Virtual Health

Reimagining care delivery

Prasanthi Sadhu

Prasanthi Sadhu

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Prasanthi Sadhu Editor, Asian Hospitals and Healthcare Management

In a landscape transformed by the pandemic, patients’ willingness to use telehealth solutions has grown exponentially and virtual care is becoming the new norm. Digital technologies have proved to be effective tools for patients to receive medical care from the comfort of their homes or any remote location. They have also empowered health centres and physicians to provide timely and efficient care to patients unable to visit them in person.

A Deloitte survey conducted in collaboration with American Telemedicine Association (ATA) found that by 2040, 50 per cent of executives surveyed thought at least a quarter of all outpatient care, preventive care, long-term care, and well-being services would move to virtual delivery.

Virtual health has enhanced patient-physician interactions in several ways, including remote patient monitoring and providing timely medical intervention. Patients use video conferencing, phone calls, or secure messaging to communicate with their physicians, eliminating the need to schedule in-person appointments or travel long distances to receive medical care. Physicians can use remote monitoring devices to track patients' vital signs and send alerts based on changes that require immediate attention. Virtual health has also allowed physicians to collaborate with other healthcare professionals and share patient information in real-time, thereby facilitating a more coordinated and effective care.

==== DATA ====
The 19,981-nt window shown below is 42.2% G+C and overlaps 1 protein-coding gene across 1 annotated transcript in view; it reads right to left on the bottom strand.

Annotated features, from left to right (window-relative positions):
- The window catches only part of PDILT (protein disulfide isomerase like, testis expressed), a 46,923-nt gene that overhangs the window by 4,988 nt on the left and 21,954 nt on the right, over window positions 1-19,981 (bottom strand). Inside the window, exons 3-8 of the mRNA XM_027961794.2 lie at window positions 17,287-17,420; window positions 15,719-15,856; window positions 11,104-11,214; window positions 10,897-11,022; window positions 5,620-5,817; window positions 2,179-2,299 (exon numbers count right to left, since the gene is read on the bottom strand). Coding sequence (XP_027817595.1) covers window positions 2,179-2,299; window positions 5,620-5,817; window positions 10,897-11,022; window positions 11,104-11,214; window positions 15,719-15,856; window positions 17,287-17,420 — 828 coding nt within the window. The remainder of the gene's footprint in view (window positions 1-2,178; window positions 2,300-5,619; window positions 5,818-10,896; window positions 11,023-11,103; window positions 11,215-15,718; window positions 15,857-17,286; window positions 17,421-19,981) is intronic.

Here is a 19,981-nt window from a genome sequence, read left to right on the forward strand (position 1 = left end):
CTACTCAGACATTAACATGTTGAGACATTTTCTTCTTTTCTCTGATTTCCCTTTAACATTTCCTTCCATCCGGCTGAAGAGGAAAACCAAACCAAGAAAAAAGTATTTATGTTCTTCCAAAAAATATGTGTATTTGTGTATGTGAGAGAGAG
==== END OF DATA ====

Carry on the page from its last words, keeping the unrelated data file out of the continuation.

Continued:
As technology continues to advance, we can expect virtual health to become even more sophisticated, enabling patients and physicians to connect and interact in even more innovative ways.

Virtual health can bridge the gap in healthcare access, particularly for those who live in rural or remote areas, or those who have difficulty traveling to a healthcare facility due to physical or financial barriers. However, virtual health can also exacerbate existing disparities in healthcare access if it is not implemented in an equitable manner. Care providers should analyse the potential gaps and take steps like providing training and resources to help patients and healthcare providers navigate virtual health platforms, ensuring their accessibility to everyone, and designing virtual health interventions that are culturally and linguistically appropriate for diverse populations. By doing so, we can ensure that virtual health benefits everyone, regardless of their background or circumstances.

In this issue, Stanley Li, Founder and CEO, DXY, and Mahira El Sayed, Professor of Dermatology, Ain Shams University, write about how virtual health is impacting in-person interactions. The authors provide their take on telemedicine, how it has transformed consultation experience and the impact of effective virtual patient engagement on better health outcomes. The issue also features insightful articles on AI in healthcare, IoMT, Neonatal care, Colorectal cancer, telehealth.

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